In order to prove its resolve and to demonstrate to Uzbekistan that it will not swerve from its chosen path, the Tajik government has already taken the decisive step of forcefully selling "golden Rogun shares" to its population in order to raise US$1.2 billion, which is necessary to complete the first section of the dam.

If the World Bank/International Monetary Fund had not interfered, the government would have continued selling Rogun shares to its impoverished population to the extent that most of its people would have to choose between buying Rogun shares and buying basic food items to survive.

Uzbekistan is not letting up in its opposition to the Rogun dam. Basically, the Uzbek government and its scientists argue against the project by claiming:
  • It is a relic of the former Soviet Union, whose water-related policies in Central Asia have already led to the near complete disappearance of the Aral Sea - once one of the world's biggest fresh-water inland lakes. Construction of the dam might further endanger the already fragile environmental balance in the region;
  • The dam will limit the flow of water in the Amudarya River as it will be diverted to the Rogun dam reservoir. According to most conservative estimates, Tajikistan will have to divert substantial amounts of river water for at least eight to 10 years in order to fill the reservoir. They say that, contrary to Tajik claims, dams to be built in Tajikistan are not really meant to supply water to neighbors but to divert and hoard water to generate electricity;
  • The Uzbek government is also afraid that, if completed, the Rogun dam will make it possible for the Tajik government to use the water issue for powerful negotiating leverage in any future dispute with Uzbekistan;
  • That a completed dam would be a disaster in waiting of "Biblical proportions". The Rogun dam, designed to be at least a record 336 meters tall, is modelled on the Soviet-era Sajano-Shushenskaya dam in Siberia, which collapsed in 2009. If anything similar goes wrong for this "feat of Tajik-Soviet engineering", or if a strong earthquake hits Tajikistan (the whole Central Asian region is on a permanently active seismic zone) then a "monster tsunami" could be unleashed on adjacent territories including heavily populated territories of Uzbekistan, Afghanistan and Turkmenistan;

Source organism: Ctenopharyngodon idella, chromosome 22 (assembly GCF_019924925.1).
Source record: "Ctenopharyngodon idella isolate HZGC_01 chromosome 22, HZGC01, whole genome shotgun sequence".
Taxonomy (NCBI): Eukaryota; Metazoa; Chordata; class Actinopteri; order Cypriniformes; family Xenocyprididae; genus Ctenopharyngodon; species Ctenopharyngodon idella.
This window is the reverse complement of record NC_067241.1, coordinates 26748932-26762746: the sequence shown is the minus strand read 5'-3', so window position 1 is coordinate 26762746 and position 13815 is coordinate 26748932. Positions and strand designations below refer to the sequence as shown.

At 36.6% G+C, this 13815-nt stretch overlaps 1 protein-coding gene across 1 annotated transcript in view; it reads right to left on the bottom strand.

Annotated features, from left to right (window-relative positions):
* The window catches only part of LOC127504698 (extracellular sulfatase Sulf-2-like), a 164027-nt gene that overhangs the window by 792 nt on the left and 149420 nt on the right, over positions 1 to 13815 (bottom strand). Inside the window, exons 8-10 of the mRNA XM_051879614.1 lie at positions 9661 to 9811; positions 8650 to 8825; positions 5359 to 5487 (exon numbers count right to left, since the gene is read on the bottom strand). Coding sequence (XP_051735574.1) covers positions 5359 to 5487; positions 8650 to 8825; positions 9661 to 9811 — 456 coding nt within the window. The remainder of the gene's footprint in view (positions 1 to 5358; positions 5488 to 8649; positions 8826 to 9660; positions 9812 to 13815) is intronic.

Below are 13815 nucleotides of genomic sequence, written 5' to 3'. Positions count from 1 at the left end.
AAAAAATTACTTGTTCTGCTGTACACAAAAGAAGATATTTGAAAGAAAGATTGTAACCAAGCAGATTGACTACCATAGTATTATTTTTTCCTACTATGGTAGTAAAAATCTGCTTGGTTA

• Climatic changes attributed to global warming are already being acutely felt in Central Asia, with unusually extreme hot summers and shortages of water during harvesting seasons taking their toll on agriculture in downstream countries such as Uzbekistan and also in Tajikistan this year. Thousands of hectares of wheat and other crops were allowed to perish because of a shortage of water for irrigation. Agriculture is a crucial sector for all Central Asian countries, whether involving cotton or vegetables, fruits and meat in demand by growing populations.

    Uzbek and international experts say Tajikistan should build small- and medium-sized hydroelectric power stations (provided they meet technical and environmental safety safeguards) to harness the energy potential of the rivers that cross its territory.

    That would benefit it economically, helping it fully meet its energy needs throughout the year while still allowing it to become a net exporter of electricity to the likes of Afghanistan, Kazakhstan, Turkmenistan and Uzbekistan - for which last there is even no need to construct costly transmission lines similar to CASA1000 since energy grids linking Uzbekistan to Tajikistan and its other Central Asian neighbors are already in place.

    The growth in population and demand for food items suggest Uzbekistan's claims are more than self-serving fear-mongering. Its population will reach 35 million people by 2020 from the present 29 million - a trend seen in all other Central Asian countries, whose combined population barely equals that of Uzbekistan.